Story of Laurel's first bank robbery has interesting conclusion [Commentary]

A photo in the Sept. 9, 1911 Baltimore Sun showed would-be robber John R. Morgan in custody in front of Citizen’s National Bank on Main Street, as Constable Valentine Kaiser, right, leads him away.
A photo in the Sept. 9, 1911 Baltimore Sun showed would-be robber John R. Morgan in custody in front of Citizen’s National Bank on Main Street, as Constable Valentine Kaiser, right, leads him away. (Courtesy Laurel Historical Society)

I read with great interest your article Jan. 31 about Laurel's first bank robbery by John Morgan. Sadly, this was not our last bank robbery and just as sadly, not the last 19-year-old to go to prison from our county. A quick review by the state archivist, Dr. Edwin Papenfuse, brings us the "rest of the story." (By the way, if every part of government was as efficient or accommodating as the state archives, there would not be much to complain about.)

The Hon. Chief Judge John P. Briscoe of our Circuit Court sentenced Morgan to five years in the state penitentiary, notwithstanding the recommendation for leniency by the bank president, Charles H. Stanley Sr.


Several months later, Morgan's sister Gertrude, who was a nurse at St. Joseph's Hospital, applied to the governor to pardon her brother. Gertrude Morgan had treated a man at the hospital named D.M. Hoke, to whom Gertrude had revealed the fate of her brother. Moved by sympathy for the young John Morgan, Hoke offered to move back to Maryland from South Carolina and raise Morgan as his adopted son if allowed.

Judge Briscoe himself also sent a recommendation to the secretary of state for the governor to pardon Morgan. In addition to the sentencing judge, Gertrude Morgan was also able to collect signatures asking for clemency for her brother from many officials of Citizens National Bank.


John Morgan was pardoned by Gov. Phillips Lee Goldsborough (R) on Jan. 7, 1913 after serving about two years of his sentence.

Goldsborough, a former clerk for the U.S. Navy, state's attorney for Dorchester County and Comptroller of the Treasury, served one term as the 47th governor of Maryland from 1912 to 1916. He was only the second Republican at the time to ever become governor.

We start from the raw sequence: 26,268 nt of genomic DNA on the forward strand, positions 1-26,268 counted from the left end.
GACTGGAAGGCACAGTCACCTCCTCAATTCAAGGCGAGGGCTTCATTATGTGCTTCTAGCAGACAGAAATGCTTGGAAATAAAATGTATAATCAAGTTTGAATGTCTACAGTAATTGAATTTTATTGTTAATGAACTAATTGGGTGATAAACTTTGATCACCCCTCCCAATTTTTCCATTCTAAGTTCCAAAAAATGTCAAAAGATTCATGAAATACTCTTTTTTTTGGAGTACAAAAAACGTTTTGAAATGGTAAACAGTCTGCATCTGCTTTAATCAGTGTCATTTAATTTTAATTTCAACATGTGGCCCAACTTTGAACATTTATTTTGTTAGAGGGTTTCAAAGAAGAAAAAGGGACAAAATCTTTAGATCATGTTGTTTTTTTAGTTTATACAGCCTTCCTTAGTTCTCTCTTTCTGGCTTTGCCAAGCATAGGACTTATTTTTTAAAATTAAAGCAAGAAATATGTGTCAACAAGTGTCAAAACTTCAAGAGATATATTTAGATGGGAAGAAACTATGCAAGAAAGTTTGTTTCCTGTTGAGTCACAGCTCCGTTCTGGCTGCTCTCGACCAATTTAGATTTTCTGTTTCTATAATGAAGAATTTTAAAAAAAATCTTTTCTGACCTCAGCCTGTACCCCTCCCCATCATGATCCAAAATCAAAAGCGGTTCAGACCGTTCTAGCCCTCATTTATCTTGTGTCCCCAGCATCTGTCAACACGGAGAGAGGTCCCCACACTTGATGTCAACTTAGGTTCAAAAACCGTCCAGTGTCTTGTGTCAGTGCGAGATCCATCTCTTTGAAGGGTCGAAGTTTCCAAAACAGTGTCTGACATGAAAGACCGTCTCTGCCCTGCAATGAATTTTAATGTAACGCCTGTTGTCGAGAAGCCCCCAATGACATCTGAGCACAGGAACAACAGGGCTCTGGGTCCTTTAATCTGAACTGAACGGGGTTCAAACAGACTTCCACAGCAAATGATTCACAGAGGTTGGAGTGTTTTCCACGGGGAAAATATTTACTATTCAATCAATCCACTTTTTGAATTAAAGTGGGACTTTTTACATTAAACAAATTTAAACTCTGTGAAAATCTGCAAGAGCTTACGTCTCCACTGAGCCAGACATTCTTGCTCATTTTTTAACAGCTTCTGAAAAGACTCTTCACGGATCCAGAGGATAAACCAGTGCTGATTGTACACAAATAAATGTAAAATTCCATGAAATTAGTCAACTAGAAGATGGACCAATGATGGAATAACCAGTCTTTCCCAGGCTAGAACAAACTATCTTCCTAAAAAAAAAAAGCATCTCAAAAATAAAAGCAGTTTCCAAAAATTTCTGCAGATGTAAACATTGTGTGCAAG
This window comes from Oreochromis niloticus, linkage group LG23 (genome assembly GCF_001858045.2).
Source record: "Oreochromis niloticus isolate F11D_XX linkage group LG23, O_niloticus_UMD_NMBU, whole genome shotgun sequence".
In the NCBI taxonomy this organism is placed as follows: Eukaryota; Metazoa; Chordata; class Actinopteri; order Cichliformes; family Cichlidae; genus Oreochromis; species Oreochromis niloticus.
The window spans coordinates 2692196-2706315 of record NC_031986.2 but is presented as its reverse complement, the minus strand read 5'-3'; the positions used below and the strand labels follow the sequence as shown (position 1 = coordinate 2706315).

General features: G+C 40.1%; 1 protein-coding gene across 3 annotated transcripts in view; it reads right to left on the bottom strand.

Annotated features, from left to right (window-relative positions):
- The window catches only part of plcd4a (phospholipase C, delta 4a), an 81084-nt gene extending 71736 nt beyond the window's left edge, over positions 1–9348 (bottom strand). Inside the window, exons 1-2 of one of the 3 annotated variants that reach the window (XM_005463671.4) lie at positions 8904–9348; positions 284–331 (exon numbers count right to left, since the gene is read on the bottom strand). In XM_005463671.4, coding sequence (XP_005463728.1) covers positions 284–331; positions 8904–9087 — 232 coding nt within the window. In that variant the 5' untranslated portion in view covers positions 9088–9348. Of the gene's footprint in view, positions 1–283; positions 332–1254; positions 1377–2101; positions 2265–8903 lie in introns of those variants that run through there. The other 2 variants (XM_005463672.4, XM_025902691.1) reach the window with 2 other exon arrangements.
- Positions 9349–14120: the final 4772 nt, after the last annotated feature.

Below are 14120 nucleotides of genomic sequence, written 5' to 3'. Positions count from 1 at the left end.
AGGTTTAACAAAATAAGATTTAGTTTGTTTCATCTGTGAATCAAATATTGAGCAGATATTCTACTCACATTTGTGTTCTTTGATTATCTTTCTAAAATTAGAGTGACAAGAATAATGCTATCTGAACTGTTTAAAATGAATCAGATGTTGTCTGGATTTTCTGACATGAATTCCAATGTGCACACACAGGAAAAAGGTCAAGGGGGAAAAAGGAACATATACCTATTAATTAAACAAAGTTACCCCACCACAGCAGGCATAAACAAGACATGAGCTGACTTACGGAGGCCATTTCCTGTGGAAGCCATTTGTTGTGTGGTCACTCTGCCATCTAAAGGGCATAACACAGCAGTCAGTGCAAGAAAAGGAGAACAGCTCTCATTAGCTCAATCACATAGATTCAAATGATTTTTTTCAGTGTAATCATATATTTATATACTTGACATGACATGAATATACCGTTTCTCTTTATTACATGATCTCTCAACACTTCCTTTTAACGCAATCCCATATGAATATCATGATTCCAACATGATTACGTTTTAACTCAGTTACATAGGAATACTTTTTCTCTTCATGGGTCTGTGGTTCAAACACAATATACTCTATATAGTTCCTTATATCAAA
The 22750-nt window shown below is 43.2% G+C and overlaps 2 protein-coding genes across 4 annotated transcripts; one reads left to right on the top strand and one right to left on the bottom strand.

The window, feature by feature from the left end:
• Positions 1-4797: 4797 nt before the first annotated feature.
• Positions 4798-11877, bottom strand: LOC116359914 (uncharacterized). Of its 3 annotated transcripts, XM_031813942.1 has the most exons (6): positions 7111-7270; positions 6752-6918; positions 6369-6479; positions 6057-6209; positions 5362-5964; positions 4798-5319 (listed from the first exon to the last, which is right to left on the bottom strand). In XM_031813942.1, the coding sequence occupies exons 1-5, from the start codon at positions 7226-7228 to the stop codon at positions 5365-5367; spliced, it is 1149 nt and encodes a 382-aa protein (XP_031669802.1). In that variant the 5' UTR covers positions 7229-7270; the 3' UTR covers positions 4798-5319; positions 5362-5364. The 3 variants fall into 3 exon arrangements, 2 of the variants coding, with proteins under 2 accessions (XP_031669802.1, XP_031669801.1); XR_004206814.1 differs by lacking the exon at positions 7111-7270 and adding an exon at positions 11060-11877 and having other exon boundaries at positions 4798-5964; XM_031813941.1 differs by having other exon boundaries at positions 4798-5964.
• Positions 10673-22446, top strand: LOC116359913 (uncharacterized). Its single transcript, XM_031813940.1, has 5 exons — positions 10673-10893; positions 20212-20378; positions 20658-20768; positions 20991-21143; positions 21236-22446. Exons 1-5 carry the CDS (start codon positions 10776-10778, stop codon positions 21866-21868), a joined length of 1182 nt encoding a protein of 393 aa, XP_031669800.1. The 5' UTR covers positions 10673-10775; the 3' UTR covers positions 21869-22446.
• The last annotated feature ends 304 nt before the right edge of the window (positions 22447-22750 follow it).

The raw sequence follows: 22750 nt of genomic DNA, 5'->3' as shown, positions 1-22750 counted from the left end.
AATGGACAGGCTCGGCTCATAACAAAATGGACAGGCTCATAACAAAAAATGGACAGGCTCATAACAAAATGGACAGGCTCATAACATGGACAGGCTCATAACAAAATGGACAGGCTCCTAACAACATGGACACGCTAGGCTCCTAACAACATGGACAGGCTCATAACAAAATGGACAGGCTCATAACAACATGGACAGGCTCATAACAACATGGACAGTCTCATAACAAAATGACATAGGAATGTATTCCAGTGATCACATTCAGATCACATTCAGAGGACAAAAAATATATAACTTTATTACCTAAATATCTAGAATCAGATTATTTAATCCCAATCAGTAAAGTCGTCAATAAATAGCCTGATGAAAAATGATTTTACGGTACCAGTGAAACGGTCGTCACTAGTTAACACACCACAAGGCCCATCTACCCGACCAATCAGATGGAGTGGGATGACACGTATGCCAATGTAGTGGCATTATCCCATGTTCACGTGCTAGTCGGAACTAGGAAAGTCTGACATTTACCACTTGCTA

Goldsborough's tenure as governor saw a great deal of education reform, including the appointment of school boards and teacher certification. It was also during his tenure that the state purchased the land for the Maryland Agricultural College, which is now the University of Maryland College Park.

He left politics afterwards and resumed his law practice in Cambridge, and also became president of the National Union Bank. Goldsborough went on to serve as a Republican member of the U.S. Senate from Maryland (1929 to 1935).

President Franklin Delano Roosevelt appointed Goldsborough to the director's board of the Federal Deposit Insurance Corporation in 1935. He served in that position until he died in 1946 in Baltimore, and is buried in the old churchyard of Christ Episcopal Church of his hometown of Cambridge.

Briscoe continued serving as the chief judge for the 7th Judicial Circuit (then District) of Maryland, which includes Calvert, Charles, St. Mary's and Prince George's counties, until 1924. He died a year later, survived by seven children.

Briscoe was the chief judge for 33 years. As the Circuit's chief judge, he also served as a member of the Court of Appeals, which was customary at the time. Before becoming a judge, Briscoe was engaged in private practice from 1875 to 1890. During that time, he was elected state's attorney three times for Calvert County. In addition, Judge Briscoe was a member of the Board of Visitors for St. John's College, chair of the Democratic State Central Committee, president of the Maryland State Bar Association, secretary and treasurer of the vestry of St. Paul's Protestant Episcopal Church in Calvert County and a Mason. Briscoe attended Charlotte Hall School and St. John's College. Interestingly, there is no mention of the judge attending law school.

There appears to be no public record about John Morgan after 1913. Perhaps two years in the penitentiary caused him to reform. We can only hope.

The actual pardon order can be found at msa.maryland.gov.

Kevin Leonard, Jim McCeney, Don Henyon and Bernie Robinson deserve our thanks for keeping Laurel's history alive and reminding us "that as much as things change, they stay the same."

C. Philip Nichols Jr. is a Laurel native and a Prince George's County circuit judge.

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